Charles Tan Interviews Kit Reed

Kit Reed’s collection The Story Until Now is a 2013 Shirley Jackson Awards nominee.

Charles Tan: What was your criteria in selecting the stories for The Story Until Now?

Kit Reed: I’m easily bored, and don’t want readers to get bored. I’m kind of pathological about it. When I assemble a collection, I do it by feel; it’s like rearranging furniture. You put everything down on the floor and move things around until it feels right; it’s hard to explain. With this one, I was determined to put as much– no, to put more weight on the new stuff than the oldies but goodies because for Pete’s sake, I grew up. I love that people still talk about “The Wait,”  the last story in the book and the first I got paid for, but I’m more excited to know what they think  of”The Legend of Troop 13 ,” which came out in Asimov’s in January of ’13. Like, I’d like to think I’ve grown a little bit since then. So there was that, and there was me discovering that I have a series of obsessions that prevail: war is one, mother/daughter clashes is another, and… and… So they’re loosely grouped, UN-chronological but weirdly organized, in my weird OCD kind of way..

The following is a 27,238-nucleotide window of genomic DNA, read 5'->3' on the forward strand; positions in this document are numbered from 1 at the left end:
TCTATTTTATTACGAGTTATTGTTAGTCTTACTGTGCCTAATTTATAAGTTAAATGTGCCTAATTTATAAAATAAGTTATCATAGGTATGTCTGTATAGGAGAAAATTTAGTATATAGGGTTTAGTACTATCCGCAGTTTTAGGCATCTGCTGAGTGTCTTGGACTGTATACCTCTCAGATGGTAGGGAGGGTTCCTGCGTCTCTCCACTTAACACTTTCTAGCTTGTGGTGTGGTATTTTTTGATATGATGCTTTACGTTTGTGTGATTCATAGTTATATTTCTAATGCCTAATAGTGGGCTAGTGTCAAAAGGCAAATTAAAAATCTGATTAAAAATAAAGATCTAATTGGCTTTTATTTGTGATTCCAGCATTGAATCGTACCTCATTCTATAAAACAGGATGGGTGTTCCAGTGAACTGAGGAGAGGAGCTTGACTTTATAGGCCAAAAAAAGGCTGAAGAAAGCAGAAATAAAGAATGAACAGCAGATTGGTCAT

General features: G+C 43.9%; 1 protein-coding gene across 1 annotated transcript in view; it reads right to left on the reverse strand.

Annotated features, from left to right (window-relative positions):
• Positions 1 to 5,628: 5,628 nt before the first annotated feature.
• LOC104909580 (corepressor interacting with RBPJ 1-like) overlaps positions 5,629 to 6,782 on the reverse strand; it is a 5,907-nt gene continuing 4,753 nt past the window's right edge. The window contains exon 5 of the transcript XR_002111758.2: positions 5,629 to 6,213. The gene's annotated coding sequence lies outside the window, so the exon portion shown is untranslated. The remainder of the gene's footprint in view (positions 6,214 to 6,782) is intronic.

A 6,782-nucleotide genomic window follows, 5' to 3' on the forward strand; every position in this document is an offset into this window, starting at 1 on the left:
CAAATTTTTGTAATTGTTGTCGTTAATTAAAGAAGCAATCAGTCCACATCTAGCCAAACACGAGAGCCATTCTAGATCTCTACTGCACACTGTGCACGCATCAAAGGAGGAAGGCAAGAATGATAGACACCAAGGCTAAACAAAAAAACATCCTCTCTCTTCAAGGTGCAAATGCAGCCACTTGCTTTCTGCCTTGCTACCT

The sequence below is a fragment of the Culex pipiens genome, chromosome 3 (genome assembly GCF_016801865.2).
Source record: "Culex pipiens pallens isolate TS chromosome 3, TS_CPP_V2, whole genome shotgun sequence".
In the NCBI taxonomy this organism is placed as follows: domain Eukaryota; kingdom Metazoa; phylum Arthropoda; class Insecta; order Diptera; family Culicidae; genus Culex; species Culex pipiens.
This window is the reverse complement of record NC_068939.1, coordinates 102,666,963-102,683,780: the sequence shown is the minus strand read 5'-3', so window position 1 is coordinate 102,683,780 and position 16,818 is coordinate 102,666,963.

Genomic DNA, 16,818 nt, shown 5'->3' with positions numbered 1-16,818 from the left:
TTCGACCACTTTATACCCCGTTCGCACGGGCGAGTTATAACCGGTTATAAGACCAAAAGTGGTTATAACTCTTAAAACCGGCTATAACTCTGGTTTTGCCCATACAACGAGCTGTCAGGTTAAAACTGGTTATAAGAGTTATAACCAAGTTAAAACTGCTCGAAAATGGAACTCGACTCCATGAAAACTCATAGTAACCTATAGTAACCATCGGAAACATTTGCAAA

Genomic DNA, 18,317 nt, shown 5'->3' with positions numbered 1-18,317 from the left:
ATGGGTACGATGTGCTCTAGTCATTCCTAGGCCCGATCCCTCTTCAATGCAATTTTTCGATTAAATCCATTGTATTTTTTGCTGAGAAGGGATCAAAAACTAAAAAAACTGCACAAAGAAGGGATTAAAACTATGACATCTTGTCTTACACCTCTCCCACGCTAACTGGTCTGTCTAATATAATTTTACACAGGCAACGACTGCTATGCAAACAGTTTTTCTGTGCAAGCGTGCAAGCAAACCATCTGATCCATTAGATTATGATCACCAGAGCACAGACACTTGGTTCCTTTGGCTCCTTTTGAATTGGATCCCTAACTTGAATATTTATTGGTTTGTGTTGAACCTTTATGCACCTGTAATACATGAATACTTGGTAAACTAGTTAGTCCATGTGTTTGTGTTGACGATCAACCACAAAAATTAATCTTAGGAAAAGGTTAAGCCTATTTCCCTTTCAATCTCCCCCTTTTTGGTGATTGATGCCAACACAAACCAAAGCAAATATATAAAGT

Charles Tan: You’ve been writing stories for more than five decades, and I don’t think you limit yourself to any particular genre. For you, how has your writing evolved/changed over the years (if at all?)?

Kit Reed: Again, I have a pathological fear of getting bored. Genre can be a trap, if you let it. Or it can liberate you. For me, it’s a, “what else can you do?” kind of thing. The stories have gotten denser, technically more complicated, ergo harder to write. I used to be able to write a Kit Reed story in a week. Now it takes weeks, sometimes months, to get a story right.

Charles Tan: What is it about the short story format that appeals to you and keeps you returning to it, whether as a writer or as a reader?

Kit Reed: Partly it’s a way to come down off a novel, and it’s definitely a way to shift gears. Sometimes the stories turn out to be sketches for a novel, but I never know that at the time. Plus, if you fall on your ass you haven’t wasted years,  the way you can when you get hung up on a novel, it’s only a matter of weeks.

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